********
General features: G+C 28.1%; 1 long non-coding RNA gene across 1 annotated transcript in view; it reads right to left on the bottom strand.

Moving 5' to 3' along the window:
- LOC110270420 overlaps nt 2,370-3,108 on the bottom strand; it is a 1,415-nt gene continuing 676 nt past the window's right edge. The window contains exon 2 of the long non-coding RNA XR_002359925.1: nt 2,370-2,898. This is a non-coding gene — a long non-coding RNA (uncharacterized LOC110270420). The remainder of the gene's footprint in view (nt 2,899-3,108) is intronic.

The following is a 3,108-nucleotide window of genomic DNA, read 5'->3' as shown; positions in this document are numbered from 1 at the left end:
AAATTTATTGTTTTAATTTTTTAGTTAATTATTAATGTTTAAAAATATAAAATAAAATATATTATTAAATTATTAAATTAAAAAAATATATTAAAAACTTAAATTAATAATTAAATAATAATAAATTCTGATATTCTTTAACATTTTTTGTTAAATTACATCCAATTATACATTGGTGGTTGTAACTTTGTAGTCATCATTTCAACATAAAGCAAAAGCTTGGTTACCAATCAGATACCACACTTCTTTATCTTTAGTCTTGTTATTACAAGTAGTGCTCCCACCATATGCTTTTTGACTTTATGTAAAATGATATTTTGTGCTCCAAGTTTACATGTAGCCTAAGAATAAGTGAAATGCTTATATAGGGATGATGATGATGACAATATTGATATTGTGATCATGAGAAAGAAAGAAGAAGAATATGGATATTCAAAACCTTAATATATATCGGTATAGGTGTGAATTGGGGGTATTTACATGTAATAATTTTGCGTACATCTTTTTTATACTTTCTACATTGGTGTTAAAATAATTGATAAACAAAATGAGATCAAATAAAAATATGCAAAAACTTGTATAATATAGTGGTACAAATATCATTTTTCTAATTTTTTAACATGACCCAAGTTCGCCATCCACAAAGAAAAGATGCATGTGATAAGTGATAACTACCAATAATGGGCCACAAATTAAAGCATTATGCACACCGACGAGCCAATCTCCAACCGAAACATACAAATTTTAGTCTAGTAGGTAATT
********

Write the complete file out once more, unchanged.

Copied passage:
General features: G+C 28.1%; 1 long non-coding RNA gene across 1 annotated transcript in view; it reads right to left on the bottom strand.

Moving 5' to 3' along the window:
- LOC110270420 overlaps nt 2,370-3,108 on the bottom strand; it is a 1,415-nt gene continuing 676 nt past the window's right edge. The window contains exon 2 of the long non-coding RNA XR_002359925.1: nt 2,370-2,898. This is a non-coding gene — a long non-coding RNA (uncharacterized LOC110270420). The remainder of the gene's footprint in view (nt 2,899-3,108) is intronic.

The following is a 3,108-nucleotide window of genomic DNA, read 5'->3' as shown; positions in this document are numbered from 1 at the left end:
AAATTTATTGTTTTAATTTTTTAGTTAATTATTAATGTTTAAAAATATAAAATAAAATATATTATTAAATTATTAAATTAAAAAAATATATTAAAAACTTAAATTAATAATTAAATAATAATAAATTCTGATATTCTTTAACATTTTTTGTTAAATTACATCCAATTATACATTGGTGGTTGTAACTTTGTAGTCATCATTTCAACATAAAGCAAAAGCTTGGTTACCAATCAGATACCACACTTCTTTATCTTTAGTCTTGTTATTACAAGTAGTGCTCCCACCATATGCTTTTTGACTTTATGTAAAATGATATTTTGTGCTCCAAGTTTACATGTAGCCTAAGAATAAGTGAAATGCTTATATAGGGATGATGATGATGACAATATTGATATTGTGATCATGAGAAAGAAAGAAGAAGAATATGGATATTCAAAACCTTAATATATATCGGTATAGGTGTGAATTGGGGGTATTTACATGTAATAATTTTGCGTACATCTTTTTTATACTTTCTACATTGGTGTTAAAATAATTGATAAACAAAATGAGATCAAATAAAAATATGCAAAAACTTGTATAATATAGTGGTACAAATATCATTTTTCTAATTTTTTAACATGACCCAAGTTCGCCATCCACAAAGAAAAGATGCATGTGATAAGTGATAACTACCAATAATGGGCCACAAATTAAAGCATTATGCACACCGACGAGCCAATCTCCAACCGAAACATACAAATTTTAGTCTAGTAGGTAATT